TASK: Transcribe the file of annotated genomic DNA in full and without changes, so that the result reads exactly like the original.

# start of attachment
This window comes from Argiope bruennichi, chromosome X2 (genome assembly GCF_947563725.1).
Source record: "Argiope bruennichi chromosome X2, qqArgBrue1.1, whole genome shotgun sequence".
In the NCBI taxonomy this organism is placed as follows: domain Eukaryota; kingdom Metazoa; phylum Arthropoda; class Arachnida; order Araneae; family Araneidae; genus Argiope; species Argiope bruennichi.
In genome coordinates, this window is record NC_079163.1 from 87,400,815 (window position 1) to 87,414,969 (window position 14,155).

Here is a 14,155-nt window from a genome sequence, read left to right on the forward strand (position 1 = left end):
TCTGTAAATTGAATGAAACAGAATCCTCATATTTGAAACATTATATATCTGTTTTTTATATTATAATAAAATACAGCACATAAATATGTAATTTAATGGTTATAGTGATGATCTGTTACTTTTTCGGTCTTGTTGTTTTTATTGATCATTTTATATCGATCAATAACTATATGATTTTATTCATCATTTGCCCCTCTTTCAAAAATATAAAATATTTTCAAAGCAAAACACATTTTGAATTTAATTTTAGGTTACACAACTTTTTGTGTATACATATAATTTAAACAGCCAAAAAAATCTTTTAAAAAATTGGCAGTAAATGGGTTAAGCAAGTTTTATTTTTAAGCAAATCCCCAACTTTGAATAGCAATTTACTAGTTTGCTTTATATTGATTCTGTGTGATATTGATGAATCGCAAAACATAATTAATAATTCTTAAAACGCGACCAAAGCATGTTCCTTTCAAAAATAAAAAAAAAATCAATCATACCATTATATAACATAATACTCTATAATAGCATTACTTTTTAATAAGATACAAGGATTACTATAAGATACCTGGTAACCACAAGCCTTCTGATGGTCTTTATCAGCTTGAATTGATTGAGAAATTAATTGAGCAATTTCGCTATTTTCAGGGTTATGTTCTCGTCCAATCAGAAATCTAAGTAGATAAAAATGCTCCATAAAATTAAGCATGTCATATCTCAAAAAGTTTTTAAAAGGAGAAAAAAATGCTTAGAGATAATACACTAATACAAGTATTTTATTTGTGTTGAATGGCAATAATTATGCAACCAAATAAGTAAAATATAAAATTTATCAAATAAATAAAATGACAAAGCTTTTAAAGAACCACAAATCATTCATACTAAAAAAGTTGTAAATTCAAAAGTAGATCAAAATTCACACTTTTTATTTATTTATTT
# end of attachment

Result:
This window comes from Argiope bruennichi, chromosome X2 (genome assembly GCF_947563725.1).
Source record: "Argiope bruennichi chromosome X2, qqArgBrue1.1, whole genome shotgun sequence".
In the NCBI taxonomy this organism is placed as follows: domain Eukaryota; kingdom Metazoa; phylum Arthropoda; class Arachnida; order Araneae; family Araneidae; genus Argiope; species Argiope bruennichi.
In genome coordinates, this window is record NC_079163.1 from 87,400,815 (window position 1) to 87,414,969 (window position 14,155).

Here is a 14,155-nt window from a genome sequence, read left to right on the forward strand (position 1 = left end):
TCTGTAAATTGAATGAAACAGAATCCTCATATTTGAAACATTATATATCTGTTTTTTATATTATAATAAAATACAGCACATAAATATGTAATTTAATGGTTATAGTGATGATCTGTTACTTTTTCGGTCTTGTTGTTTTTATTGATCATTTTATATCGATCAATAACTATATGATTTTATTCATCATTTGCCCCTCTTTCAAAAATATAAAATATTTTCAAAGCAAAACACATTTTGAATTTAATTTTAGGTTACACAACTTTTTGTGTATACATATAATTTAAACAGCCAAAAAAATCTTTTAAAAAATTGGCAGTAAATGGGTTAAGCAAGTTTTATTTTTAAGCAAATCCCCAACTTTGAATAGCAATTTACTAGTTTGCTTTATATTGATTCTGTGTGATATTGATGAATCGCAAAACATAATTAATAATTCTTAAAACGCGACCAAAGCATGTTCCTTTCAAAAATAAAAAAAAAATCAATCATACCATTATATAACATAATACTCTATAATAGCATTACTTTTTAATAAGATACAAGGATTACTATAAGATACCTGGTAACCACAAGCCTTCTGATGGTCTTTATCAGCTTGAATTGATTGAGAAATTAATTGAGCAATTTCGCTATTTTCAGGGTTATGTTCTCGTCCAATCAGAAATCTAAGTAGATAAAAATGCTCCATAAAATTAAGCATGTCATATCTCAAAAAGTTTTTAAAAGGAGAAAAAAATGCTTAGAGATAATACACTAATACAAGTATTTTATTTGTGTTGAATGGCAATAATTATGCAACCAAATAAGTAAAATATAAAATTTATCAAATAAATAAAATGACAAAGCTTTTAAAGAACCACAAATCATTCATACTAAAAAAGTTGTAAATTCAAAAGTAGATCAAAATTCACACTTTTTATTTATTTATTT